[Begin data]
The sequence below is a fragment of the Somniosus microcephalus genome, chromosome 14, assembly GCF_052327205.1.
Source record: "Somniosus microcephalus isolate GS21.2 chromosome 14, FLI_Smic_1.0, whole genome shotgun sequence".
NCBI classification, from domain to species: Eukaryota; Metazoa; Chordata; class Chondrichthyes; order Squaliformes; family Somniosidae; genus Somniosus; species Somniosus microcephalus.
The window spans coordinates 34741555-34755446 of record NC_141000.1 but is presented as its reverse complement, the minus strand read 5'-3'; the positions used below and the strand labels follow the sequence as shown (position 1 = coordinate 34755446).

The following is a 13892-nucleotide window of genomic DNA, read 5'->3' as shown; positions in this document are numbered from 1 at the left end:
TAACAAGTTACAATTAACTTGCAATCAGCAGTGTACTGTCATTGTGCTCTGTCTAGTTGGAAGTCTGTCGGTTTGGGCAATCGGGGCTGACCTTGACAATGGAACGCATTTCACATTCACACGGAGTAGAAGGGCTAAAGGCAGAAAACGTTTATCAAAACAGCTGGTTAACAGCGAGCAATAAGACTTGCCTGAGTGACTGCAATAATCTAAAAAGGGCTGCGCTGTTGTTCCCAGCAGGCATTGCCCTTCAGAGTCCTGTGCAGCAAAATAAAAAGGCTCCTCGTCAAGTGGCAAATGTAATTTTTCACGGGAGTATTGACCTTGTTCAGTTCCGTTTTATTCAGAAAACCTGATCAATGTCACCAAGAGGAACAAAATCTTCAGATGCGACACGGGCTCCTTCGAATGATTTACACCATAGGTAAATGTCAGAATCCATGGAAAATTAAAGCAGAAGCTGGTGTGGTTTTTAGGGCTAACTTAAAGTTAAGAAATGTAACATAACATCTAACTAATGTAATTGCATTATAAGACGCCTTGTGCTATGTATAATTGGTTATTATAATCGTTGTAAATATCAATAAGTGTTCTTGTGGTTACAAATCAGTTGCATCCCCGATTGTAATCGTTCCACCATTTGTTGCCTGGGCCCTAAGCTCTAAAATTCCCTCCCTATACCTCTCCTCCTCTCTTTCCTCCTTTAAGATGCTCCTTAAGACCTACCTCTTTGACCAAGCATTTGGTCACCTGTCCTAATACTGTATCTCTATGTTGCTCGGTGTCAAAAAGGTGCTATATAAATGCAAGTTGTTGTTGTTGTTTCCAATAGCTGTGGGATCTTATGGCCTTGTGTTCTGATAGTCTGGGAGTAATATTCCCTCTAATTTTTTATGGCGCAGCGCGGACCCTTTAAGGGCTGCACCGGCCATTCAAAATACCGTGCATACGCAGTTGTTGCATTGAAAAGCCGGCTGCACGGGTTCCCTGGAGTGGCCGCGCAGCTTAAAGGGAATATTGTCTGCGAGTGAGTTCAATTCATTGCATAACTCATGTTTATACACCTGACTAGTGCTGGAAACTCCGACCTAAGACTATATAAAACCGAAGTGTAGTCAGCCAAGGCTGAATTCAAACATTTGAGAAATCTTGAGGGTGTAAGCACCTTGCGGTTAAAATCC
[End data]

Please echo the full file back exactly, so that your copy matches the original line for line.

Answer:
The sequence below is a fragment of the Somniosus microcephalus genome, chromosome 14, assembly GCF_052327205.1.
Source record: "Somniosus microcephalus isolate GS21.2 chromosome 14, FLI_Smic_1.0, whole genome shotgun sequence".
NCBI classification, from domain to species: Eukaryota; Metazoa; Chordata; class Chondrichthyes; order Squaliformes; family Somniosidae; genus Somniosus; species Somniosus microcephalus.
The window spans coordinates 34741555-34755446 of record NC_141000.1 but is presented as its reverse complement, the minus strand read 5'-3'; the positions used below and the strand labels follow the sequence as shown (position 1 = coordinate 34755446).

The following is a 13892-nucleotide window of genomic DNA, read 5'->3' as shown; positions in this document are numbered from 1 at the left end:
TAACAAGTTACAATTAACTTGCAATCAGCAGTGTACTGTCATTGTGCTCTGTCTAGTTGGAAGTCTGTCGGTTTGGGCAATCGGGGCTGACCTTGACAATGGAACGCATTTCACATTCACACGGAGTAGAAGGGCTAAAGGCAGAAAACGTTTATCAAAACAGCTGGTTAACAGCGAGCAATAAGACTTGCCTGAGTGACTGCAATAATCTAAAAAGGGCTGCGCTGTTGTTCCCAGCAGGCATTGCCCTTCAGAGTCCTGTGCAGCAAAATAAAAAGGCTCCTCGTCAAGTGGCAAATGTAATTTTTCACGGGAGTATTGACCTTGTTCAGTTCCGTTTTATTCAGAAAACCTGATCAATGTCACCAAGAGGAACAAAATCTTCAGATGCGACACGGGCTCCTTCGAATGATTTACACCATAGGTAAATGTCAGAATCCATGGAAAATTAAAGCAGAAGCTGGTGTGGTTTTTAGGGCTAACTTAAAGTTAAGAAATGTAACATAACATCTAACTAATGTAATTGCATTATAAGACGCCTTGTGCTATGTATAATTGGTTATTATAATCGTTGTAAATATCAATAAGTGTTCTTGTGGTTACAAATCAGTTGCATCCCCGATTGTAATCGTTCCACCATTTGTTGCCTGGGCCCTAAGCTCTAAAATTCCCTCCCTATACCTCTCCTCCTCTCTTTCCTCCTTTAAGATGCTCCTTAAGACCTACCTCTTTGACCAAGCATTTGGTCACCTGTCCTAATACTGTATCTCTATGTTGCTCGGTGTCAAAAAGGTGCTATATAAATGCAAGTTGTTGTTGTTGTTTCCAATAGCTGTGGGATCTTATGGCCTTGTGTTCTGATAGTCTGGGAGTAATATTCCCTCTAATTTTTTATGGCGCAGCGCGGACCCTTTAAGGGCTGCACCGGCCATTCAAAATACCGTGCATACGCAGTTGTTGCATTGAAAAGCCGGCTGCACGGGTTCCCTGGAGTGGCCGCGCAGCTTAAAGGGAATATTGTCTGCGAGTGAGTTCAATTCATTGCATAACTCATGTTTATACACCTGACTAGTGCTGGAAACTCCGACCTAAGACTATATAAAACCGAAGTGTAGTCAGCCAAGGCTGAATTCAAACATTTGAGAAATCTTGAGGGTGTAAGCACCTTGCGGTTAAAATCC